Pancreatic exocrine insufficiency (PEI) may be present in patients with type 1 or type 2 diabetes, but a different type of diabetes – type 3c – may also be associated with PEI. Patients with type 1 or 2 diabetes show reduced enzyme and/or bicarbonate secretion in direct pancreatic function tests. However, in almost all cases the impairment in exocrine function is mild to moderate, and does not lead to significant fat malabsorption.1

Type 3c or ‘pancreatogenic’ diabetes occurs secondary to pancreatic disease (including pancreatitis, pancreatic cancer, and cystic fibrosis) injury, or resection.1,2 All patients with type 3c diabetes show signs of PEI which is more severe than that seen in patients with type 1 and type 2 diabetes.2


The prevalence of PEI is reportedly higher in type 1 diabetes than in type 2 diabetes: 26%-57% vs. 20%-36%, respectively.2 Among patients with diabetes, type 3c diabetes accounts for 5-10% of cases in the Western world2 and 15-20% in India and Southeast Asia.1


The aetiologies of type 3c diabetes include chronic pancreatitis (76%-79%), pancreatic cancer (8%-9%), hereditary hemochromatosis (7%-8%), cystic fibrosis (4%), and post-pancreatic resection (2%-3%).2 All these conditions are associated with PEI resulting from a variety of causes. In type 1 and type 2 diabetes, any impairment of the insulin-secreting islets can also impact negatively on the exocrine function of the pancreas, and therefore cause PEI. Contributing factors include pancreatic atrophy, vasculopathy and neuropathy which combine to reduce digestive enzyme secretion. In addition, acute hyperglycaemia can impair the exocrine secretory capacity of the pancreas.1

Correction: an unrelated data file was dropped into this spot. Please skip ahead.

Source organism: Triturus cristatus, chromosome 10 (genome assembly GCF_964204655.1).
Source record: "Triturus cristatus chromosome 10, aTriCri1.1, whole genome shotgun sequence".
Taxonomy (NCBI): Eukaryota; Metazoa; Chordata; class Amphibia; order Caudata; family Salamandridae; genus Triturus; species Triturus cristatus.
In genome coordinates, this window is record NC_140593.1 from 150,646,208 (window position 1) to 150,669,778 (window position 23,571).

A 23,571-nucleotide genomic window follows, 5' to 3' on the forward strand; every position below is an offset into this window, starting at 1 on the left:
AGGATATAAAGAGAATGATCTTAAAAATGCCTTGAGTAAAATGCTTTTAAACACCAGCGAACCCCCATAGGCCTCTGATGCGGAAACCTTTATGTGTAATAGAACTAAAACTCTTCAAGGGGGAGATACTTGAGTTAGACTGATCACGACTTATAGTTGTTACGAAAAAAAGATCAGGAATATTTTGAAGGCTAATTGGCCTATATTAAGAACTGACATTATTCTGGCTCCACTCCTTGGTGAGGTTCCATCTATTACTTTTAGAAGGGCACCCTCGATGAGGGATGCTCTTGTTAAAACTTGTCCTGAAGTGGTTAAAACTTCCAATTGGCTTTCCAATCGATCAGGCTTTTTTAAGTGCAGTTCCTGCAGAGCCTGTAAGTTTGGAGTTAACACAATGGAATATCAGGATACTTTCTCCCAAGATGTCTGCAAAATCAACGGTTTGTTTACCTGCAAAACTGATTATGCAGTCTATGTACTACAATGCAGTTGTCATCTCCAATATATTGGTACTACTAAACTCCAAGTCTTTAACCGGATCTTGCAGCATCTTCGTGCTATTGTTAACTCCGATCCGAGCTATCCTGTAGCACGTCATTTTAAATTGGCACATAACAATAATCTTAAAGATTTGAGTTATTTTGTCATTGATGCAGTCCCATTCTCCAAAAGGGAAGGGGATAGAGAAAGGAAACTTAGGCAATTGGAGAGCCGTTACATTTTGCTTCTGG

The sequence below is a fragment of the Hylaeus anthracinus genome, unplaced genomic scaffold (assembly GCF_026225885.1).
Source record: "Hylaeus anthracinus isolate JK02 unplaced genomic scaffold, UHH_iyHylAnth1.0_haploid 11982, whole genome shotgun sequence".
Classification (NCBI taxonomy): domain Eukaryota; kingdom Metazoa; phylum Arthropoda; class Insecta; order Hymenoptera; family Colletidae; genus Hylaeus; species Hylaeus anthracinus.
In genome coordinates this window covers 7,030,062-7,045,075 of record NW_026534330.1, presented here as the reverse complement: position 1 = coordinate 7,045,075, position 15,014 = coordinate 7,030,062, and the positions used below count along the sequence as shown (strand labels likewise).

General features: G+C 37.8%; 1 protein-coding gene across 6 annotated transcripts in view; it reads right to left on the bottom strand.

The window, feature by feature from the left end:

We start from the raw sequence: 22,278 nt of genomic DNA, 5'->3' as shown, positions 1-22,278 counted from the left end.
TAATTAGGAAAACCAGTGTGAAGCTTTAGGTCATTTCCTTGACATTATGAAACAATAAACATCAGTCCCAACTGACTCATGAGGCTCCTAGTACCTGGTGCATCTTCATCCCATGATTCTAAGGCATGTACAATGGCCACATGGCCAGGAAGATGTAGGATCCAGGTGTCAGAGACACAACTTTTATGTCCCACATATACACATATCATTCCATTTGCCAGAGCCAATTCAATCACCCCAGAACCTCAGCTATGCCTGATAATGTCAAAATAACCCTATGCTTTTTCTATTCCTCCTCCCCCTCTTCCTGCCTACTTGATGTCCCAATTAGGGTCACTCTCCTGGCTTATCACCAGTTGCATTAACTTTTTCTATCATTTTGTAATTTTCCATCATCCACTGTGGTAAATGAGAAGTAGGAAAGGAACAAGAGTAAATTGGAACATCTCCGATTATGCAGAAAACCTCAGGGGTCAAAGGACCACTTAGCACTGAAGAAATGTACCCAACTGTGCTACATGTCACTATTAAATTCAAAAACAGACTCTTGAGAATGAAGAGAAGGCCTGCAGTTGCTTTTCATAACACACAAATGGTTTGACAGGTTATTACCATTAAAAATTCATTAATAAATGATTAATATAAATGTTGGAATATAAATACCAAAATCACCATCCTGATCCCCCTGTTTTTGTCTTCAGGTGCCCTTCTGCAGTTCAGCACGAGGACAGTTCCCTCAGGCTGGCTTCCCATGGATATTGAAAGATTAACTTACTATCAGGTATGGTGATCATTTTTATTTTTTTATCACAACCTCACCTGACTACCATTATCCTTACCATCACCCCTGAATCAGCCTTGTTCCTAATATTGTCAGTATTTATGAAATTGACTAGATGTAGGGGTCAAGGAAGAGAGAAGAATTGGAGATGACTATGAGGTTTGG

There are several reasons why diabetes could be complicated by pancreatic exocrine dysfunction:1
  • Autoimmune destruction of the endocrine pancreatic islets, as noted in type 1 diabetes, which produce insulin may also have an effect on the exocrine pancreas.1
  • Loss of the trophic effect of insulin on the pancreas
  • Suppressive effect from high levels of glucagon
  • Vascular damage resulting from small vessel disease
  • Impaired entero-pancreatic reflexes due to autonomic neuropathy
  • Acute hyperglycaemia in type 1 and type 2 diabetes can reversibly impair exocrine pancreatic secretion

Reductions in the size, and changes in the morphology and histology of the pancreas have been observed in patients with diabetes, due to atrophy, fatty involutions and calcification. Atrophy is more pronounced in type 1 than in type 2 diabetes.2

PEI associated with diabetes is typically mild to moderate and not associated with overt fat malabsorption.1

Type 3c diabetes

The pathophysiology of type 3c diabetes is different from that of types 1 and type 2 diabetes and makes patients particularly susceptible to postprandial hyperglycaemia. The main pathological characteristics are:1

  • Deficient insulin secretion